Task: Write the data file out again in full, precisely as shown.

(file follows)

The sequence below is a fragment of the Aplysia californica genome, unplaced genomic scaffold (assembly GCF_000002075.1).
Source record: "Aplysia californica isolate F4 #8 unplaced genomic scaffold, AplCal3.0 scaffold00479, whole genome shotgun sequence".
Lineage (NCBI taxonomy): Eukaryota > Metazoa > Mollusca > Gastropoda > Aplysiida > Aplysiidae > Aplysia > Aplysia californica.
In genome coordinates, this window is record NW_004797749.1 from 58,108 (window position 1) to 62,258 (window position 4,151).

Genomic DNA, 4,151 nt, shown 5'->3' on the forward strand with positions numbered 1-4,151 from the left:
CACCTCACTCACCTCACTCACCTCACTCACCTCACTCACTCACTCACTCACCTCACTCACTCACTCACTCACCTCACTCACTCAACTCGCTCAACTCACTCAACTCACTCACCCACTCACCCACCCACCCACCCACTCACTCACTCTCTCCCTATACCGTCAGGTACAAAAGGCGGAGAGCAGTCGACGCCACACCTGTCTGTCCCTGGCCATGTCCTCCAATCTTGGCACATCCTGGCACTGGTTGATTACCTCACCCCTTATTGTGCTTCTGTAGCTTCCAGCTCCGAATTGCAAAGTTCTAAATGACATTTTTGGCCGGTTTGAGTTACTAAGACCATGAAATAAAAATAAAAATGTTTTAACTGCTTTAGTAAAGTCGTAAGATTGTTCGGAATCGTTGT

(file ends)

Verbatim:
The sequence below is a fragment of the Aplysia californica genome, unplaced genomic scaffold (assembly GCF_000002075.1).
Source record: "Aplysia californica isolate F4 #8 unplaced genomic scaffold, AplCal3.0 scaffold00479, whole genome shotgun sequence".
Lineage (NCBI taxonomy): Eukaryota > Metazoa > Mollusca > Gastropoda > Aplysiida > Aplysiidae > Aplysia > Aplysia californica.
In genome coordinates, this window is record NW_004797749.1 from 58,108 (window position 1) to 62,258 (window position 4,151).

Genomic DNA, 4,151 nt, shown 5'->3' on the forward strand with positions numbered 1-4,151 from the left:
CACCTCACTCACCTCACTCACCTCACTCACCTCACTCACTCACTCACTCACCTCACTCACTCACTCACTCACCTCACTCACTCAACTCGCTCAACTCACTCAACTCACTCACCCACTCACCCACCCACCCACCCACTCACTCACTCTCTCCCTATACCGTCAGGTACAAAAGGCGGAGAGCAGTCGACGCCACACCTGTCTGTCCCTGGCCATGTCCTCCAATCTTGGCACATCCTGGCACTGGTTGATTACCTCACCCCTTATTGTGCTTCTGTAGCTTCCAGCTCCGAATTGCAAAGTTCTAAATGACATTTTTGGCCGGTTTGAGTTACTAAGACCATGAAATAAAAATAAAAATGTTTTAACTGCTTTAGTAAAGTCGTAAGATTGTTCGGAATCGTTGT